Make the text on your screen larger or smaller
You can make the text and other items, such as icons, on your screen easier to see by making them larger. You do this by increasing the dots per inch (DPI) scale. You can also decrease the DPI scale to make text and other items on your screen smaller, so that more information fits on the screen.
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Screen resolution refers to the clarity of the text and images on your screen. At higher resolutions, items appear sharper. They also appear smaller, so more items fit on the screen. At lower resolutions, fewer items fit on the screen, but they are larger and easier to see. At very low resolutions, however, images might have jagged edges.
If you sometimes have trouble seeing items on your screen, you can adjust the settings to make text and images on the screen appear larger, improve the contrast between items on the screen, and hear on-screen text read aloud.
You can adjust these settings on the Make the computer easier to see page in the Ease of Access Center.
Magnifier can display objects on the screen up to sixteen times larger than actual size. Follow these steps to choose the magnification level that you want.
Magnifier enlarges part of the screen. This is especially useful for viewing objects that are difficult to see. It's also helpful for people who generally have difficulty seeing the screen.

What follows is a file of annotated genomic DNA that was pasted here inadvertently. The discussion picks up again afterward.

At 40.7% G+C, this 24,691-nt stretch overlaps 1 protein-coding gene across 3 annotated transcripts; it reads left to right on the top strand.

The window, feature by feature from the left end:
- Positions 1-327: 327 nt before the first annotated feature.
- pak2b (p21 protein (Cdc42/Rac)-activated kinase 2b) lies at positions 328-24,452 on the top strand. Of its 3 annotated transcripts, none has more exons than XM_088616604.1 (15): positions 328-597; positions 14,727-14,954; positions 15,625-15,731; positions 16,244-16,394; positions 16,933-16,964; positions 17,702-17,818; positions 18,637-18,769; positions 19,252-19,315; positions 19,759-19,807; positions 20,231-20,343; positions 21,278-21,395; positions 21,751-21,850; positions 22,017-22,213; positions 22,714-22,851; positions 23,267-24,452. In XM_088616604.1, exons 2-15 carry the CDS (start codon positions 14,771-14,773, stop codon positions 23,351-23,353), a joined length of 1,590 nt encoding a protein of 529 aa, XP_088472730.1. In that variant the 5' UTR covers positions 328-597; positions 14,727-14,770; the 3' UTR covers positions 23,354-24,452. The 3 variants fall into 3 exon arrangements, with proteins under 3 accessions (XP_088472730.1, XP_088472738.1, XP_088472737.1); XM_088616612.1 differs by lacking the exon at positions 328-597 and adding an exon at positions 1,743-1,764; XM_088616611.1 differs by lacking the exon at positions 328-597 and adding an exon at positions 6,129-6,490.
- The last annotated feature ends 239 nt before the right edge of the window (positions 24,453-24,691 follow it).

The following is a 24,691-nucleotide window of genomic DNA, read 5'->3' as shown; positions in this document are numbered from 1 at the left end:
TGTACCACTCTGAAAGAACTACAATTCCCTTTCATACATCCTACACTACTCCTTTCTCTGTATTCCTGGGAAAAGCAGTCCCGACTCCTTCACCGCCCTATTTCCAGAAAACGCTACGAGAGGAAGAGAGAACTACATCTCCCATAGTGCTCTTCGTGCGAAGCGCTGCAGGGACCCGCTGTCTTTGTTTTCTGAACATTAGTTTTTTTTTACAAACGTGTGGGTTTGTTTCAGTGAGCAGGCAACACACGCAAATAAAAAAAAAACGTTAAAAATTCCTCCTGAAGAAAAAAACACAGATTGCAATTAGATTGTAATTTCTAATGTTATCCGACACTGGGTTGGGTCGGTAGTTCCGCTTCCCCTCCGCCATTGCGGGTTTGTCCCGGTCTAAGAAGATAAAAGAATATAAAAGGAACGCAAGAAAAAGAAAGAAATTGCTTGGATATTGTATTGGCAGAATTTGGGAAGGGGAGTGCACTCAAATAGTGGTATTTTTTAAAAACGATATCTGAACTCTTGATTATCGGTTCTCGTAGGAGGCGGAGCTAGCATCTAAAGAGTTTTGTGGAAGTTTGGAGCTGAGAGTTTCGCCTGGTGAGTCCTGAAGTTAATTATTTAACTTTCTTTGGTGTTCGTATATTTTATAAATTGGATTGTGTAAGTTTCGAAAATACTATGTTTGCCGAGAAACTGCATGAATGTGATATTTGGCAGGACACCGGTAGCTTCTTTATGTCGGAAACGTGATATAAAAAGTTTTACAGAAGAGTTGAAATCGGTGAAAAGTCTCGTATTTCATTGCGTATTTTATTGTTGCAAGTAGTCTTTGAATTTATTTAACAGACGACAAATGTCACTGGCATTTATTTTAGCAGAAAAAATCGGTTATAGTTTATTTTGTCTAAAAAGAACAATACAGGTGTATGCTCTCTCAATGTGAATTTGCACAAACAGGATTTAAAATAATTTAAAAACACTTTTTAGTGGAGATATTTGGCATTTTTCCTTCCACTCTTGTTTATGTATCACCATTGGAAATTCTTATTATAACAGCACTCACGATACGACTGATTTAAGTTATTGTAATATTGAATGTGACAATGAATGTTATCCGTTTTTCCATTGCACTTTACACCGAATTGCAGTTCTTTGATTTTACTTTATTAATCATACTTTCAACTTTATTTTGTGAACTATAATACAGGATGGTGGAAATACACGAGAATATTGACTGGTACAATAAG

Windows comes with a basic screen reader called Narrator that reads text on the screen aloud and describes some events (such as an error message appearing) that happen while you're using the computer.
ClearType font technology makes the text on your screen almost as sharp and clear as text that is printed on paper. It is on by default in this version of Windows.
To get the full benefit of ClearType, you'll need a high-quality, flat-panel monitor, such as LCD or plasma. Even on a CRT monitor, you might get some improvement in readability with ClearType.
Narrator reads aloud the text that appears on your screen and describes your desktop and any windows you have open. You can also have it read aloud what you type, as well as announce events that happen on the screen (such as dialog boxes that appear).
Has this happened to you? It's late and you're trying to finish up a rush project for work. You decide to make one last little change, and then... your computer freezes ominously, or worse, you see the "Blue Screen of Death" (the blue screen with white text telling you that your computer has stopped working). It always seems to happen at the worst possible moment. In the aftermath, you are left wondering what, if anything, can be salvaged of the documents you were working on.
Windows comes with several screen savers. You can also create your own screen savers from personal pictures you've saved on your computer, or some software companies might develop additional screen savers for download or purchase.
You can help make your computer more secure by creating a screen saver password, which locks your computer when the screen saver is on. The screen saver password is the same password that you use when logging on to Windows.